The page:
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Monday, October 19, 1998 Published at 13:45 GMT 14:45 UK

World: Middle East

Turkey's 'last warning' to Syria

Turkey alleges that Syria is harbouring Kurdish guerrillas

"Turkey is maintaining a tough position" - Chris Morris reports from Ankara
The Turkish President, Suleyman Demirel, has said Turkey is giving Syria a last chance to prove it has stopped supporting the separatist Kurdish rebel group, the PKK.

"All we want Syria to do is to cut its support for the terrorists, close down their camps and not to harbour their leader [Abdullah Ocalan]," Mr Demirel said in a public speech in Hatay province, close to the Syrian border.

[ image: President Suleyman Demirel - warning Syria for the last time]
President Suleyman Demirel - warning Syria for the last time
"We are trying to persuade Syria for the last time," Mr Demirel said warning: "The Turkish state is strong enough to eliminate such problems."

Mr Demirel was speaking ahead of a meeting between Turkish and Syrian officials about the increased tension between the two countries, scheduled to take place at a secret location on Monday.

"At this meeting, our delegation will determine whether Syria meets our demands against separatist terrorism," Foreign Minister Ismail Cem said in a written statement.

Relations between Turkey and neighbouring Syria have deteriorated sharply in the past few weeks, after Turkey suggested it might take military action against Syria because of its alleged support to PKK guerrillas. The threat raised fears of a regional war.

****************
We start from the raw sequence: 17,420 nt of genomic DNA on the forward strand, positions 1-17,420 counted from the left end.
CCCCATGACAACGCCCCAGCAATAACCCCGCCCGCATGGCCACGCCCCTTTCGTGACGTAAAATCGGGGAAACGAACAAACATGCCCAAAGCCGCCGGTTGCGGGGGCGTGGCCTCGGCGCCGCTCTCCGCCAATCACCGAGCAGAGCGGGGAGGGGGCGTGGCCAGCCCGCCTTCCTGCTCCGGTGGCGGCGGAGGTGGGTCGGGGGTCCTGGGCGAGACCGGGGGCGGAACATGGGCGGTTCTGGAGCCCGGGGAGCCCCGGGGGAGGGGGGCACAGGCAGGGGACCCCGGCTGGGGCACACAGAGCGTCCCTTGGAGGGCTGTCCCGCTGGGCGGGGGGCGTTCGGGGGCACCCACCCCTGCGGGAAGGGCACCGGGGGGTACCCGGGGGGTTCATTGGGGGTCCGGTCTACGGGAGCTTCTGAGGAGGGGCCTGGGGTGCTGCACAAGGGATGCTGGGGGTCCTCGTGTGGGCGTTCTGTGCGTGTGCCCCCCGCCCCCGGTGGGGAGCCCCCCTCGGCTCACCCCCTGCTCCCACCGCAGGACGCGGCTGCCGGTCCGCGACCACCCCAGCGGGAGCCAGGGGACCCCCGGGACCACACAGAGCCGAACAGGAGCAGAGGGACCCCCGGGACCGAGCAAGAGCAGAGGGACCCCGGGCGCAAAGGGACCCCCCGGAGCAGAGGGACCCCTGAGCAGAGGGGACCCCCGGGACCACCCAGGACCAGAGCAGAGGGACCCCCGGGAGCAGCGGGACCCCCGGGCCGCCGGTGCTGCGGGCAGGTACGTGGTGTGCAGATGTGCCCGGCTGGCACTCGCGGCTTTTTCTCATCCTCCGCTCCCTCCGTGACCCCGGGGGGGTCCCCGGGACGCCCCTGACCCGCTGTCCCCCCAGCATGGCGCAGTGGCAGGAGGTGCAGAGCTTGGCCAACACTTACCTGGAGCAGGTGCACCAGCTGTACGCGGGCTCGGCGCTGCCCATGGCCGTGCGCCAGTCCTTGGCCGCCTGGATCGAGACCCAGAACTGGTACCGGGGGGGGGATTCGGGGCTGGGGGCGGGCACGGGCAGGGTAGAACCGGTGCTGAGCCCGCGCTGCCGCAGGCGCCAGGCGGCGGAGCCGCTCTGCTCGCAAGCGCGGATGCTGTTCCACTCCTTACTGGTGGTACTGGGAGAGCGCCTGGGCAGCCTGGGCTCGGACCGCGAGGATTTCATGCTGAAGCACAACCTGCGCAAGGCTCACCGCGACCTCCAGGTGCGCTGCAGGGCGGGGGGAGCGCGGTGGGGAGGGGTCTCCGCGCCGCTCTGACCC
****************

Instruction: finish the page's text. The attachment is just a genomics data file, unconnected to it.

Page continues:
[ image: President Assad of Syria - has long denied Turkish charges]
President Assad of Syria - has long denied Turkish charges
More recently, in what correspondents called one of the most serious charges in a war of words, Turkey accused Syria of secretly sending army officers to fight alongside the PKK.

"We have seen that a number of Syrian army officers were among the killed PKK terrorists in recent clashes with our army," Defense Minister Ismet Sezgin said.

Syria denial

Syria has long denied supporting the PKK, and says it wants to resolve the conflict peacefully.

"Where diplomacy ends whatever is necessary must be done," Defence Minister Ismet Sezgin said in a television interview aired late on Sunday.

But the news that the Kurdish rebel chief Abdullah Ocalan is no longer in Syria, is likely to ease the tension.

In a communique carried by the Kurdish news agency DEM, Mr Ocalan acknowledges that from time to time he has visited Syria and stayed there "independently of the Syrian state," but he says he is no longer there.

"I am in Kurdistan and am continuing my work," Mr Ocalan wrote, referring to a swathe of Kurdish-populated lands in Turkey, Iraq, Syria, Iran and Armenia.

More than 29,000 people have died in 14 years of conflict in Kurdish southeast Turkey, which has often spilled over into northern Iraq.

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